DRS: PS 2001(7), Purchases of Machinery, Equipment, Tools, Materials, and Supplies by Commercial Printers and Publishers

 

STATE OF CONNECTICUT
DEPARTMENT OF REVENUE SERVICES

450 Columbus Blvd
Hartford CT 06103
 
 
 
 
 
 

 
 

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PS 2001(7)

Purchases of Machinery, Equipment, Tools, Materials, and Supplies by Commercial Printers and Publishers


Purpose: In 1997 the Connecticut General Assembly amended the sales and use tax exemptions in Conn. Gen. Stat. §12-412(71) and (72) for purchases of machinery, equipment, tools, materials, and supplies. The exemptions now allow commercial printers, publishers, and prepress preproduction establishments to use such items predominantly, as opposed to exclusively, in the production of printed material.  This Policy Statement describes the application of the exemptions from sales and use taxes provided in Conn. Gen. Stat. §12-412(71) and (72), as amended.


Effective Date: The amendments to Conn. Gen. Stat. §12-412(71) and (72) were effective for sales to commercial printers, publishers, and establishments engaged in prepress production of printed materials occurring on and after October 1, 1997.


Statutory Authority: Conn. Gen. Stat. §12-412(71) and (72).


 

Definitions:

Commercial printers are actively and primarily engaged in the business of printing, as described in Industry Group Nos. 275 through 279 of the Standard Industrial Classification (SIC) Manual, 1987, or Industries 323110 through 323122 of the North American Industry Classification System (NAICS) United States, 1997, which has replaced the SIC manual.  Commercial printers generally perform work on a job or custom basis, but may also sell their product themselves.  Establishments primarily engaged in providing photocopying services are not commercial printers.  Also, print shops that do not sell their product (such as in-house print shops) are not actively engaged in the business of printing and do not qualify as commercial printers.
 
Publishers are primarily engaged in the business of preparing and distributing, whether by sale or otherwise, books, periodicals, newspapers, and other printed materials, including but not limited to items listed in Industry Group Nos. 271 through 274 of the SIC manual, or Industries 511110, 511120, 511130, 511140, 511191, 511199, and 512230 of the NAICS manual. Establishments that are primarily engaged in activities specifically listed elsewhere in the SIC or NAICS manuals do not qualify as publishers. Publishers may have in-house printing facilities or they may use independent contractors to print the material being published.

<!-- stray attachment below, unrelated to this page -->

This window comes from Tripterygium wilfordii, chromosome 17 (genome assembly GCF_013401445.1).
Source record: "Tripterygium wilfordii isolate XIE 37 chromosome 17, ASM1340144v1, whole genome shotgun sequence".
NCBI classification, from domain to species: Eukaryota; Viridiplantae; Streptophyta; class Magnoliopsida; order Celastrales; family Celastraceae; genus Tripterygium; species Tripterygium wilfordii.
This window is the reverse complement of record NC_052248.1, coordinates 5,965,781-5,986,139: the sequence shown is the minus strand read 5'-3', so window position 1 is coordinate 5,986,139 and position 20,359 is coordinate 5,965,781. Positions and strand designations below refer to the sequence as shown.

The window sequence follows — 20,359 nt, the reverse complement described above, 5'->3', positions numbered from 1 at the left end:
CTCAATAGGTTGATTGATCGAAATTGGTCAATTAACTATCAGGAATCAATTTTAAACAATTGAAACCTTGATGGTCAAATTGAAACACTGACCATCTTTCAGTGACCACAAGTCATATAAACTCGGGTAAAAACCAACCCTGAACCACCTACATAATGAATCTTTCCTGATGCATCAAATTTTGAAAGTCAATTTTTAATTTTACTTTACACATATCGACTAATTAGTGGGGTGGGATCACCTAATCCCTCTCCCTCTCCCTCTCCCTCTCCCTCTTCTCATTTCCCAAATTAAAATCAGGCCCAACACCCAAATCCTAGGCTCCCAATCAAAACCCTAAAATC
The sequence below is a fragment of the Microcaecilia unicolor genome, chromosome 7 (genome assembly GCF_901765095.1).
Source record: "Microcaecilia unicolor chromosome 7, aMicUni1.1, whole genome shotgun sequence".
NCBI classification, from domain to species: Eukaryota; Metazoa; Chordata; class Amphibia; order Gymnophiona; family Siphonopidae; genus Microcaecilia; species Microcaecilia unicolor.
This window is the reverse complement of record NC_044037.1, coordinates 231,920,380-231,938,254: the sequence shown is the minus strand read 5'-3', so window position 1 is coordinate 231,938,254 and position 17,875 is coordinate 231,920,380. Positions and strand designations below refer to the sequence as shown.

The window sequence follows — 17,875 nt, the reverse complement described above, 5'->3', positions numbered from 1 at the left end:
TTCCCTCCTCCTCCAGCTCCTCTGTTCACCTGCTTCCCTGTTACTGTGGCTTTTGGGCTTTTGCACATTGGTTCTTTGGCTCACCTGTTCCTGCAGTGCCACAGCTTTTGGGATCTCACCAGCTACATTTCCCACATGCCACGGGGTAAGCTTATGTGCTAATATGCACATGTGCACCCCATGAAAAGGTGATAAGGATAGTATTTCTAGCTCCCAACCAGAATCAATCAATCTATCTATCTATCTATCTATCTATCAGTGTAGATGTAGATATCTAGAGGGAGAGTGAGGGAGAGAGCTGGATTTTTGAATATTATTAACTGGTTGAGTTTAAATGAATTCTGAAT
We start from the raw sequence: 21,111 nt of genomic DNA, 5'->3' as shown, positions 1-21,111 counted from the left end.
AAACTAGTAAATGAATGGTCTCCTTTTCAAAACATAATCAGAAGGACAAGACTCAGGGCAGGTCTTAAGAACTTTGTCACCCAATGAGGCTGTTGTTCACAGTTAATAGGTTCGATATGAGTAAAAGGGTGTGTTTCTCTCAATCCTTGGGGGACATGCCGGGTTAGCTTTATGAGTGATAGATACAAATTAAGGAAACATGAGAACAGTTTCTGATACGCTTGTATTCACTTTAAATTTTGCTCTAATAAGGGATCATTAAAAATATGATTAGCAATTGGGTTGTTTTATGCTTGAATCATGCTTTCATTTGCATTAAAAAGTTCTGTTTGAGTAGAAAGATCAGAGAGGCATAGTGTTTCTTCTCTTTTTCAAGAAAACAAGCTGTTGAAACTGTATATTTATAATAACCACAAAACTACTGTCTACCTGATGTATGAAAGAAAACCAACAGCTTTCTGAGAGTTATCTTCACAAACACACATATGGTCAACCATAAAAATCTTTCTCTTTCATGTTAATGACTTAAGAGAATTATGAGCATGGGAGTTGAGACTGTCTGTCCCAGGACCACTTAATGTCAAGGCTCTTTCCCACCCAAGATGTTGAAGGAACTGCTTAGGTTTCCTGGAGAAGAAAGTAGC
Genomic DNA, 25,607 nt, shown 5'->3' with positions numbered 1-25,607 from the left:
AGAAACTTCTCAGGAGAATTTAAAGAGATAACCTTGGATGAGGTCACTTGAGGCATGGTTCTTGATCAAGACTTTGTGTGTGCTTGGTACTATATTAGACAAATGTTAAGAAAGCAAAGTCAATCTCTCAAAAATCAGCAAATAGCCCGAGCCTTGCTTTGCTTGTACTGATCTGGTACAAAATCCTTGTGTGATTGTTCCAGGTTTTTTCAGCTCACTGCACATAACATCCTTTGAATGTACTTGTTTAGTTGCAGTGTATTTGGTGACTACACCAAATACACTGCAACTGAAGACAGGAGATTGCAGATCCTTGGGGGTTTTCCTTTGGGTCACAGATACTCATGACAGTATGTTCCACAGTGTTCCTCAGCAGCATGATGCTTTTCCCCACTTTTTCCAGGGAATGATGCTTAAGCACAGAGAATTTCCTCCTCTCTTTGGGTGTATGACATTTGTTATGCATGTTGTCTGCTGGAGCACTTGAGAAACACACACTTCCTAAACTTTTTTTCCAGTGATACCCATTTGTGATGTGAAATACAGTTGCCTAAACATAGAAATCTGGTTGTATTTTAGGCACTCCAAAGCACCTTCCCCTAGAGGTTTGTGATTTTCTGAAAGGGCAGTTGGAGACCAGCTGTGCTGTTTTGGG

Primarily means chiefly (greatest amount of uses among all the uses), and is used to determine whether an establishment is a commercial printer or publisher. For example, if an establishment engages in two different activities, one of which would qualify it as a commercial printer or publisher and the other of which would not, the establishment engages primarily in the activity from which it earns more than 50 percent of its income.  If an establishment believes that the criterion of its income does not adequately represent the relative economic importance of each activity it carries on, the Commissioner may allow the establishment to base the determination of its primary activity on the number of employees working at each activity and the wages and salaries of the employees working at each activity.
 
Predominantly means more than fifty percent, and is used to determine whether a particular item of tangible personal property qualifies for exemption.  For example, if a machine is used for three different functions, one of which would qualify the machine for exemption and the other two of which would not, the machine must be used more than 50 percent of the time in the qualifying function to be eligible for exemption.
 
Prepress production includes the production of typesetting, color separation, finished copy with type proofs and artwork or similar content mounted for photomechanical reproduction, or other similar products to be sold for use in the production of printed materials.
 
The phrase all processes necessary to convert manuscript copy into printed material is construed as beginning with entering a composition into a system that will produce printed material.  For example, in the case of newspapers, this means that the process begins when a reporter composes a story, whether the composition takes place using a personal computer, a laptop computer, a typewriter, or paper and pencil.  Each of these media on which composition takes place is considered “conversion of manuscript copy into printed material,” as long as it is used predominantly for that purpose.
 
Machinery means the basic machine itself, including all of its component parts and contrivances, such as belts, pulleys, shafts, moving parts, operating structures, and all equipment or devices used or required to control, regulate, or operate the machinery.  A “machine” is a device composed of solid, fluid, or electrical parts assembled into a unit for transmitting forces, motion, and energy.  Component parts and contrivances sold in the same transaction with the basic machine may be purchased under the exemptions in Conn. Gen. Stat. §12-412(71) and (72), if the component parts and contrivances are directly connected with, or are an integral part of, machinery.
 

Some examples of qualifying machinery include a photocopier, laser printer, personal computer, laptop computer, word processor, text editing machine, or camera (film or digital) that is used predominantly as part of a commercial printing operation, or to prepare prepress products to be sold to commercial printers or publishers.  If the machinery is used predominantly for non-production purposes, such as office administration or at a stage before manuscript copy is ready to be converted into printed material (such as for research preliminary to converting manuscript copy into printed material), it does not qualify for exemption.